Hendriks precon footing formwork saves on labourEfficiently pouring 8,000 footings
Many drivers will breathe a sigh of relief once the Antwerp Ring Road opens. Work on the Oosterweel Link on the left bank of the Scheldt River is gathering momentum. Full use is being made of noise screens to prevent future noise pollution. Hendriks precon supplied smartly designed formwork to construct the footings on which the noise screens are mounted.
Work is underway on the Antwerp Ring Road. The large-scale interventions by the municipality of Antwerp and the Flemish Government are required to improve traffic circulation. The renovations will also drastically improve the road’s integration into the city and the landscape, and reduce noise and air pollution. The North junction as well as the South junction will be dealt with.
The current focus is on the ring road’s segment designated as the Oosterweel Link, in particular the component on the left bank of the Scheldt River. Artes, CIT Blaton and Mobilis have joined forces in the THV Civiel Linkeroever building combination for this purpose. This combination is responsible for all structural work.
As part of the work on the Oosterweel Link, almost all existing civil works will be rebuilt, the entire road network will be reconstructed and a new parallel connection will be constructed. Furthermore, there will be significant investment in safer bicycle connections, ecoducts and noise screens.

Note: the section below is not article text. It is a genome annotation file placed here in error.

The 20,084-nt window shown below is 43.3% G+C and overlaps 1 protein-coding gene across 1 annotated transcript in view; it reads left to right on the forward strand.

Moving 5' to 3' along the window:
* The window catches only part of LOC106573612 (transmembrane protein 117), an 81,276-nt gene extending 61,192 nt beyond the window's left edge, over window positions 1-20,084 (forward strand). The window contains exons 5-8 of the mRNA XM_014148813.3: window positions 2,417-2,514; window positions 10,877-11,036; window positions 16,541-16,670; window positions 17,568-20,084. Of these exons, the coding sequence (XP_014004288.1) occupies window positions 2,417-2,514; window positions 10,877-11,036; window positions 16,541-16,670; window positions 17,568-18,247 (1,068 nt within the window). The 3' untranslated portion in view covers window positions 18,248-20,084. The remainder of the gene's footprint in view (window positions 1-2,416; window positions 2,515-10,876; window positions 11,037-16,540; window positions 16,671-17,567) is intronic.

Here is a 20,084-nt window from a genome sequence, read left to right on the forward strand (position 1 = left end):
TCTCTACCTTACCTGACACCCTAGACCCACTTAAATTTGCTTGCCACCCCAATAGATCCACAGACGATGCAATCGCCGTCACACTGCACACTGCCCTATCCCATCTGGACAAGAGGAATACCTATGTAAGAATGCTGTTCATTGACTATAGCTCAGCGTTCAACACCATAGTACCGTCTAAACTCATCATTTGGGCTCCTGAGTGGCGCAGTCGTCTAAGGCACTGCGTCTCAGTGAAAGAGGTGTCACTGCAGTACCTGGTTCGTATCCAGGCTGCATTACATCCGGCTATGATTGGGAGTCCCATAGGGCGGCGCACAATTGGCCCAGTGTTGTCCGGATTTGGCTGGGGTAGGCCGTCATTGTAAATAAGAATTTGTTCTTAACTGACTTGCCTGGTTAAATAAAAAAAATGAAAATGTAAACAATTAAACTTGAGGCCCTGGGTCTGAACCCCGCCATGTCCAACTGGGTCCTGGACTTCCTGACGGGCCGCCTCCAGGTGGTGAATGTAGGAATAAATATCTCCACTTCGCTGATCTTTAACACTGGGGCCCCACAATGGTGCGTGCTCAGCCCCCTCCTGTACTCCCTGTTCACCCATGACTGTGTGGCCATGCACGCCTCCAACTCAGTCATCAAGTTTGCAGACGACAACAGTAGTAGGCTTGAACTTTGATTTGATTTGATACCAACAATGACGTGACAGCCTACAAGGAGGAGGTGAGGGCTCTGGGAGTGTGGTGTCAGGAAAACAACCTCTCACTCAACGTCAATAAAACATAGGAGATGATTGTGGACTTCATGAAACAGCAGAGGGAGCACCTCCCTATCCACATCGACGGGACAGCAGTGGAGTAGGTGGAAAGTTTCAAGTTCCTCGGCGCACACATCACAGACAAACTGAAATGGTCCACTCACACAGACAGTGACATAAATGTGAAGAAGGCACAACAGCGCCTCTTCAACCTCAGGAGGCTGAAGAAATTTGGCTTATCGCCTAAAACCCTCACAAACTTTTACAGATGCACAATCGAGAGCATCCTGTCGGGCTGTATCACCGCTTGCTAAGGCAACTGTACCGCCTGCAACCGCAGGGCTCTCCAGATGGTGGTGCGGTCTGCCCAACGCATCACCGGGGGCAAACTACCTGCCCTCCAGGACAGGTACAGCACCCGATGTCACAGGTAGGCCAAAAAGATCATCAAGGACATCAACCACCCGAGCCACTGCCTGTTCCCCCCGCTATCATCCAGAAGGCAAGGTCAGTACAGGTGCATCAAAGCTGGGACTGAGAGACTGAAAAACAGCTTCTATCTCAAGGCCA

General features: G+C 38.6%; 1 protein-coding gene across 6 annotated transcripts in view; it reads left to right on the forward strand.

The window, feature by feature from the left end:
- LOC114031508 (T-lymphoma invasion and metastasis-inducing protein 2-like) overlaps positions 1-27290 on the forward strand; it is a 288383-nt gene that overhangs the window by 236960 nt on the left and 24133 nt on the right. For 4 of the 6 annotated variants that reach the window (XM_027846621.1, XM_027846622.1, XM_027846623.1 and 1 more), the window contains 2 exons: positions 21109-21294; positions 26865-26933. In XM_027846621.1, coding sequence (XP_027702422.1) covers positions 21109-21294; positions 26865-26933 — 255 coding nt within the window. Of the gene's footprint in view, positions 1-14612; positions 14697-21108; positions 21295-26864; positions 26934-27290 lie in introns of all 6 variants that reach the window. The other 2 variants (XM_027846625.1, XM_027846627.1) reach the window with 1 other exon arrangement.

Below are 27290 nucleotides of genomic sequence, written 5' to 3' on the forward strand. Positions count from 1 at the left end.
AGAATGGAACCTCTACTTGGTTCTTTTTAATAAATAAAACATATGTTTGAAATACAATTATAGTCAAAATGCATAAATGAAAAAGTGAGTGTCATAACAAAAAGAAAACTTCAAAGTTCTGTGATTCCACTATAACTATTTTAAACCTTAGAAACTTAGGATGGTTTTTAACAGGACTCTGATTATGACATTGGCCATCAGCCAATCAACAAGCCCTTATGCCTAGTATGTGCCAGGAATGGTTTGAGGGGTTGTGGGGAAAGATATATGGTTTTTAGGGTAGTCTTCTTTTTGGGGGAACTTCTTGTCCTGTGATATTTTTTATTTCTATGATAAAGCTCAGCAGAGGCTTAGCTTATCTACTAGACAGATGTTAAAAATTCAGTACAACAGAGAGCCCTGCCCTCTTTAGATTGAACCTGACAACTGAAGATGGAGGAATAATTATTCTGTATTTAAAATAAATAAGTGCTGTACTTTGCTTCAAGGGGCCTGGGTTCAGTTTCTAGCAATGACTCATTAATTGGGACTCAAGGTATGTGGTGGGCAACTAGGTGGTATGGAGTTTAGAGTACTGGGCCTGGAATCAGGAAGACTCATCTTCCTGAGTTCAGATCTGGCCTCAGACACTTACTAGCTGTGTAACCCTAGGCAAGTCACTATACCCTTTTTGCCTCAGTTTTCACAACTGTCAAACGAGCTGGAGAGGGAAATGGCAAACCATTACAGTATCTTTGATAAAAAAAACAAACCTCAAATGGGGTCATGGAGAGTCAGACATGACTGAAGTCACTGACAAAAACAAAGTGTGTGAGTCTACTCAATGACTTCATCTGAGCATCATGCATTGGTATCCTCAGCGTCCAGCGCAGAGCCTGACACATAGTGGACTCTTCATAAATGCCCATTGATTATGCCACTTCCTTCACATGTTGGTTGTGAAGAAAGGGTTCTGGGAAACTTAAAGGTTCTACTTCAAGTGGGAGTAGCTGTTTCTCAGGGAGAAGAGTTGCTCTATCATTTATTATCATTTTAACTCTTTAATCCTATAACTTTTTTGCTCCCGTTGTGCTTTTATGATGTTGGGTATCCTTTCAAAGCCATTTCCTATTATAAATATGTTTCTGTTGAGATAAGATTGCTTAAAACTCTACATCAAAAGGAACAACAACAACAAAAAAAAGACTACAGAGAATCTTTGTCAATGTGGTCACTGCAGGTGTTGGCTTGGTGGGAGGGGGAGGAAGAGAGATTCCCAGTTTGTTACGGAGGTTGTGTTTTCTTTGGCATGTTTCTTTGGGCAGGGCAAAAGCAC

Reducing Noise Pollution
The noise screens will, together with other noise-reducing measures, reduce noise levels along the motorway by half. Leo Gielbert (Formwork Expert) and Rob Heijmans (Foreman) at Mobilis spoke to us about these noise screens: ‘Initially the screens were designed to be 4.00 m high. However, in order to further reduce noise pollution, 8-metre-high screens were ultimately selected. To be able to mount these taller screens safely and with stability, it was decided to mount them on footings.’
Time and Money-Saving Formwork
A total of 8,000 footings are required for the noise screens. We settled on steel formwork to be able to pour them quickly, efficiently and safely. ‘That not only saves on wood, but it also avoids a lot of work that would otherwise have to be spent putting the formwork together,’ says Leo Gielbert. ‘The original design was a small-sized footing with parallel sides. When we approached Hendriks precon for the formwork, they suggested that the design be modified to include tapered sides. This meant that the formwork did not need to be unbolted each time to remove the footing and that the formwork could be reused faster and much more easily. That in turn saves valuable person hours. A few hits with a hammer are sufficient to remove the footing from the formwork.’ In total, Hendriks precon supplied 40 formworks that each can be used some 200 times.